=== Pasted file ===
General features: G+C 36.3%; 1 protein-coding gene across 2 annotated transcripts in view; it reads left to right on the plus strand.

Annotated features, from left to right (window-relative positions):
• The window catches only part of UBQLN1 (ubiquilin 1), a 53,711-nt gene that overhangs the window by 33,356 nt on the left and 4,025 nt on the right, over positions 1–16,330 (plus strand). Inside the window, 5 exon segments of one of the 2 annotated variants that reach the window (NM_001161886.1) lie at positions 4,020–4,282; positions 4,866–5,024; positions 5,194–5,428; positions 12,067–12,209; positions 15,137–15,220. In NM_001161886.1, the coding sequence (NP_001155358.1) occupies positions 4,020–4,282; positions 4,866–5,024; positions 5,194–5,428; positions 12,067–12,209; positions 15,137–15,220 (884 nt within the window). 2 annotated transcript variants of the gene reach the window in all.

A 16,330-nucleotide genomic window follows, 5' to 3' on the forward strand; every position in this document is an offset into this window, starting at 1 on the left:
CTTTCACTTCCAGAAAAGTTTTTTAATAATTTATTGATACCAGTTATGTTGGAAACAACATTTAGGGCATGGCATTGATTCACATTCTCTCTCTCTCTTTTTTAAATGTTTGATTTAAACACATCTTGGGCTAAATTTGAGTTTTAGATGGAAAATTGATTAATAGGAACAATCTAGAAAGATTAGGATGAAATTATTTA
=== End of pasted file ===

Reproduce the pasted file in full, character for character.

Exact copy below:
General features: G+C 36.3%; 1 protein-coding gene across 2 annotated transcripts in view; it reads left to right on the plus strand.

Annotated features, from left to right (window-relative positions):
• The window catches only part of UBQLN1 (ubiquilin 1), a 53,711-nt gene that overhangs the window by 33,356 nt on the left and 4,025 nt on the right, over positions 1–16,330 (plus strand). Inside the window, 5 exon segments of one of the 2 annotated variants that reach the window (NM_001161886.1) lie at positions 4,020–4,282; positions 4,866–5,024; positions 5,194–5,428; positions 12,067–12,209; positions 15,137–15,220. In NM_001161886.1, the coding sequence (NP_001155358.1) occupies positions 4,020–4,282; positions 4,866–5,024; positions 5,194–5,428; positions 12,067–12,209; positions 15,137–15,220 (884 nt within the window). 2 annotated transcript variants of the gene reach the window in all.

A 16,330-nucleotide genomic window follows, 5' to 3' on the forward strand; every position in this document is an offset into this window, starting at 1 on the left:
CTTTCACTTCCAGAAAAGTTTTTTAATAATTTATTGATACCAGTTATGTTGGAAACAACATTTAGGGCATGGCATTGATTCACATTCTCTCTCTCTCTTTTTTAAATGTTTGATTTAAACACATCTTGGGCTAAATTTGAGTTTTAGATGGAAAATTGATTAATAGGAACAATCTAGAAAGATTAGGATGAAATTATTTA